Photo: Taste of Home
Anyone with a well-stocked kitchen can agree: Nonstick pans are an essential. You can’t make a perfect omelet or fluffy pancakes without one. It’s not all about brunch, either—they’re are also well-suited for cooking delicate fish and making crepes.
But wait: Can’t nonstick pans cause cancer?
Yep, we’ve all seen the press about cancer-causing nonstick coatings. But the good news is that most pans aren’t made with perfluorooctanoic acid (PFOA) anymore. In fact, you’ll find the words “PFOA-free” on almost every nonstick pan—so look for that! (More on coatings later.)
Knowing that there’s a lot to consider, we broke down the differences between nonstick pans to help you choose the right set.
What to Consider Before Buying a Nonstick Pan
These days, there are two different kinds of nonstick coatings. The most popular coating is PTFE (commonly known as Teflon), a synthetic coating that repels water. The other type of coating is called ceramic, although it’s actually a silica-based gel.
Either type of coating works well to prevent food from sticking to the pan’s surface, although Teflon coatings are reported to last longer than ceramic coatings. Just be sure to follow the care guidelines (basically, don’t scratch it!).
Most nonstick pans are made out of either aluminum or stainless-steel try-ply. The latter is much more capable of providing even heating, but these pans will be heavier and tend to be more expensive, too. Aluminum bases heat up more quickly but they’re not ideal for even heat distribution. They also can’t be used on induction burners (unless there’s a stainless steel plate welded to the bottom).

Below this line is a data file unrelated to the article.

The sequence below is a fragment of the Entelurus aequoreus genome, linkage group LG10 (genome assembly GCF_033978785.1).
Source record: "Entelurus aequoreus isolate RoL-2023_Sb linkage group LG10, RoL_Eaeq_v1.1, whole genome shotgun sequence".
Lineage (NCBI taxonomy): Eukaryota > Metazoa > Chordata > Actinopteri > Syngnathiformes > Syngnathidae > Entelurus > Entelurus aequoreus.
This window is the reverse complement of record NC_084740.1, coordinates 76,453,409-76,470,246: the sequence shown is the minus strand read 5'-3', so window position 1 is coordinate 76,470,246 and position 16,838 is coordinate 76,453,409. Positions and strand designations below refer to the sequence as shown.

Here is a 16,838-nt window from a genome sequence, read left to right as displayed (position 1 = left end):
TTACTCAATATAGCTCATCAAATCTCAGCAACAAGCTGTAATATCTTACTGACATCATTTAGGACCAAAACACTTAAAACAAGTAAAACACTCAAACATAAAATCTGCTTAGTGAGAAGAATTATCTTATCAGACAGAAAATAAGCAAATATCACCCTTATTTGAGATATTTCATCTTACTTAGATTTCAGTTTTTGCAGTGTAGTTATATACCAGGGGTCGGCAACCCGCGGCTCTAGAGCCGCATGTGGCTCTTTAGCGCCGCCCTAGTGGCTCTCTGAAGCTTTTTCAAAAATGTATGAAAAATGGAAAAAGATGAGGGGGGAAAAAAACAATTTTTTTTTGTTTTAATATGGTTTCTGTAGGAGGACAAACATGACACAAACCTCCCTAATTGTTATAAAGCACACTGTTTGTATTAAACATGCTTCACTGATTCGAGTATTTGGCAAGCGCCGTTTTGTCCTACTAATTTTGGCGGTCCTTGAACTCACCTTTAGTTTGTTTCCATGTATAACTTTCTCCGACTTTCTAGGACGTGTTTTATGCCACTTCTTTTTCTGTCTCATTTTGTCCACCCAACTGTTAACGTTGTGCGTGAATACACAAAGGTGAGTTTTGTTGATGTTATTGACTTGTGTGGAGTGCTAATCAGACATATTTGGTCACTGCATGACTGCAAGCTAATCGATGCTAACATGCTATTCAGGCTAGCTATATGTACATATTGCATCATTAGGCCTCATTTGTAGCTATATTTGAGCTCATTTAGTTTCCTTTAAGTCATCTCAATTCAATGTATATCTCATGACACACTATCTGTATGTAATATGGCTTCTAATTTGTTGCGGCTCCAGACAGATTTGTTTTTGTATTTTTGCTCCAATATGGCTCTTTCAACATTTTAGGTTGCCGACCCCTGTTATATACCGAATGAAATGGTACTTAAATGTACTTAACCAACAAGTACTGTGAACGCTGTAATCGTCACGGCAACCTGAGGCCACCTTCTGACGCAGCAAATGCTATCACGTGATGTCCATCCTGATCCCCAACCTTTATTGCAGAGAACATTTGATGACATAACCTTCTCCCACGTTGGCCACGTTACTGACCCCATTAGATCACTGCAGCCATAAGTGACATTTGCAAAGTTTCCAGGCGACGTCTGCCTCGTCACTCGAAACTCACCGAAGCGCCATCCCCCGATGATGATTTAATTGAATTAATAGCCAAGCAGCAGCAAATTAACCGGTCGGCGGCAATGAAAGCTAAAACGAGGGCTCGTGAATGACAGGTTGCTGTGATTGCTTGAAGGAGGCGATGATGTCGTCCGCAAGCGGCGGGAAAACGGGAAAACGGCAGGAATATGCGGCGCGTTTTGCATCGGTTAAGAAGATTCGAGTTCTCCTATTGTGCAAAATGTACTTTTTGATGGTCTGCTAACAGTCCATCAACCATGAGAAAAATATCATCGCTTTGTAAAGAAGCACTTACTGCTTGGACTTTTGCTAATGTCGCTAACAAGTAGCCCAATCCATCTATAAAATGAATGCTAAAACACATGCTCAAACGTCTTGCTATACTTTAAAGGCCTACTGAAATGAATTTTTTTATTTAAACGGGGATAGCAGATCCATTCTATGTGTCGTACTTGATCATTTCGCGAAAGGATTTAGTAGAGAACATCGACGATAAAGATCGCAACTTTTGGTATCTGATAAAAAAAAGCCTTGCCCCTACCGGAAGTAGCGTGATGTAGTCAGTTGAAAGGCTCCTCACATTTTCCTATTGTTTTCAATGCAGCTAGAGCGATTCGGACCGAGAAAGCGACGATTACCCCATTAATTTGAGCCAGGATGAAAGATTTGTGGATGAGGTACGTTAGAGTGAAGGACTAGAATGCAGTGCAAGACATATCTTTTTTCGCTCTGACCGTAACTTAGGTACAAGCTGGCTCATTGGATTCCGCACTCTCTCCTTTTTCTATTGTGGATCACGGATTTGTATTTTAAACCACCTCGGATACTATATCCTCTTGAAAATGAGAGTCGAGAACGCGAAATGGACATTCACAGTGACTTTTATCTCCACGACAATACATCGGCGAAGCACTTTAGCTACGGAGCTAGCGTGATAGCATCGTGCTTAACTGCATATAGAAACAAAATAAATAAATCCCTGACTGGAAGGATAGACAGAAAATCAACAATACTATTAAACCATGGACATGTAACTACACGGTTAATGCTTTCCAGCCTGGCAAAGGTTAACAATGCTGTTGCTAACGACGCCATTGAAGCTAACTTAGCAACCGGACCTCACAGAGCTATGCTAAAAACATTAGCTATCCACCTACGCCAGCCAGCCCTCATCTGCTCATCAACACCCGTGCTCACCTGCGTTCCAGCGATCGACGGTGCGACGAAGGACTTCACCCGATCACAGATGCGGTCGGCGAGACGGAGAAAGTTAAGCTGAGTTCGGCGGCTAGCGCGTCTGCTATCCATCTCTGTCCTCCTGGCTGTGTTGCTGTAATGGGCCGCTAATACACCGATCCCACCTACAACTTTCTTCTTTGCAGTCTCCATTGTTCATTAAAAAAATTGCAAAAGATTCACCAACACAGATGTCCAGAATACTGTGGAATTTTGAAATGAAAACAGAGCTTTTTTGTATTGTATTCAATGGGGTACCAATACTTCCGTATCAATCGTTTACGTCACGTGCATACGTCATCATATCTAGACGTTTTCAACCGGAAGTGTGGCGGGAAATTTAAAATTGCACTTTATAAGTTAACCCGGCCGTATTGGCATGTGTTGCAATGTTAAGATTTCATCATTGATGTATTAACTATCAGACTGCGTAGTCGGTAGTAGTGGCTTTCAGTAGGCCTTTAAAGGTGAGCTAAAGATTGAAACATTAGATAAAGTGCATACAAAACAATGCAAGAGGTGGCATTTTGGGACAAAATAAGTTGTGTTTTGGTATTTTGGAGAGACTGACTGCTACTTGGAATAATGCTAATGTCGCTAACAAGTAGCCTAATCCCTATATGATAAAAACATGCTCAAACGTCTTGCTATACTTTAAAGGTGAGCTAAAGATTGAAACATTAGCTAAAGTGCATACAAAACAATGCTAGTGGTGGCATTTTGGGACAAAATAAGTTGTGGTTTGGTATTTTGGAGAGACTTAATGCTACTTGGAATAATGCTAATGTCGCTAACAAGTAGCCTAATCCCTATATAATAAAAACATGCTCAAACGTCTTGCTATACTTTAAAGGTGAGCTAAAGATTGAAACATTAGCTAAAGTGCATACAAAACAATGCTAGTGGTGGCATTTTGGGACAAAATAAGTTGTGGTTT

If you cook on an induction cooktop, make sure to check the package to ensure the pan is induction compatible. You can always test the pan by sticking a magnet to the bottom: If it’s magnetized, you’re good to go!
I’ll be the first one to tell you that you get what you pay for when it comes to kitchen equipment. That being said, don’t spend a lot of money on a nonstick pan. Even if you take exceptional care of your pans, that nonstick coating will eventually start to wear off. Save your money for expensive stainless-steel pots and pans that will last a lifetime and replace your inexpensive nonstick egg pan when its performance starts to suffer.
Our Pick for Nonstick Skillet: Calphalon 2-Piece Classic Nonstick Fry Pan Set, $45
Our Pick for Nonstick Pan Set: T-fal Ultimate Thermo-Spot 14-Piece Nonstick Cookware Set, $158
Our Pick for Induction Cooking: All-Clad Nonstick Frying Pans, $60
Looking for more kitchen essentials? Head over to our guide to the best type of cookware.
Article by Lindsay D. Mattison for Taste of Home. View the original article here.